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IDPH COVID-19 webinars discuss preparedness for Iowa colleges, universities, childcare

Each webinar details guidelines that'll help these establishments contain and combat a coronavirus outbreak.

DES MOINES, Iowa — The Iowa Department of Public Health is urging every public establishment to prepare for not if, but when COVID-19 spreads into Iowa.

The IDPH hosted two seminars on Tuesday, one for colleges and universities, the other for childcare services, with emphasis on how they should brace for the impact of the coronavirus.

The IDPH says they will be scheduling more seminars on other topics. 

Colleges and Universities

Much like K-12 schools, colleges and universities have a specific guidance sheet on what they should prepare for.

Keeping emergency plans up-to-date

Their first tip is to review, update and enforce emergency plans in cooperation with local public health partners. The plans should be built on everyday policy and procedures, like teaching common sense hygiene and practicing it.

Monitor and plan for absenteeism

The IDPH says colleges and universities should know their usual absent numbers this time of year, especially with the flu going around. In the case of lots of absences, consider identifying and implementing processes for faculty and Institute of Higher Education (IHE) leaders to report noticeable changes to a designated administrator.

Be sure to alert public health officials about large increases in student, staff and faculty absences or noticeable increases in visits to student health centers.

The IDPH can't stress this enough- don't go to campus if you are sick. College and universities should be flexible with illnesses and even allow someone to stay home to care for a sick family member.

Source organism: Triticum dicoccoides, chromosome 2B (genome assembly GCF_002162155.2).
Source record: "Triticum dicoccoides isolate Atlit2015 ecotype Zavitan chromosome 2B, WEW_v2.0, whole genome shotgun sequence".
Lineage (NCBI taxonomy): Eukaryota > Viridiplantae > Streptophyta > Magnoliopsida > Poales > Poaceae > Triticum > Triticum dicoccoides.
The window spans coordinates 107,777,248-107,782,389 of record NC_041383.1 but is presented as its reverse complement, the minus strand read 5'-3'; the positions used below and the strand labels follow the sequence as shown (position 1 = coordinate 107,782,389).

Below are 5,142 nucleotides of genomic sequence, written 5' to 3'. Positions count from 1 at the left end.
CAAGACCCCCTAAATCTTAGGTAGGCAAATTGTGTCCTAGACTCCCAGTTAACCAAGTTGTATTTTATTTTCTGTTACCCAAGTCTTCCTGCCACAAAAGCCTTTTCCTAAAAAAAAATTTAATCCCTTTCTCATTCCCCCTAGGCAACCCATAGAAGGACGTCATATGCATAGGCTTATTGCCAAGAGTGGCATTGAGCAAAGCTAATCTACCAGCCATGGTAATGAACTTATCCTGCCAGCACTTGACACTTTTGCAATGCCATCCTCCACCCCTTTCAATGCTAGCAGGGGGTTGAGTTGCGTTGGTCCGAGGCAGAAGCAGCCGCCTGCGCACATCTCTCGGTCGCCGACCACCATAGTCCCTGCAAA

Making accommodations for students who are unable to attend class because of possible exposure to COVID-19 is highly recommended as well.

Pay close attention to critical job functions and positions that may need to be filled. Cross-training staff is beneficial for this purpose.

Lastly, determine what level of absenteeism will disrupt the continuity of teaching, learning and research. 

Establish procedures for students and staff that get sick on campus

If someone is sick or gets sick on campus, send them back to their residence. The IDPH says this should be done as soon as possible. 

Isolating those that are sick from those that are well is necessary to limit the spread of any illness.

Sick students that live in on-campus housing communities that are not believed to have been exposed to COVID-19 should avoid contact with others.

Perform routine cleaning

If something is touched frequently, the IDPH says to make sure it's cleaned frequently. Providing disposable wipes and other cleaners is recommended.

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Create plans to communicate accurate and timely information to IHE communities

The IDPH says having a communication strategy for sharing information is crucial to keeping the community informed. These strategies should focus on providing information without spreading fear or stigma.

Consider canceling or postponing student exchange programs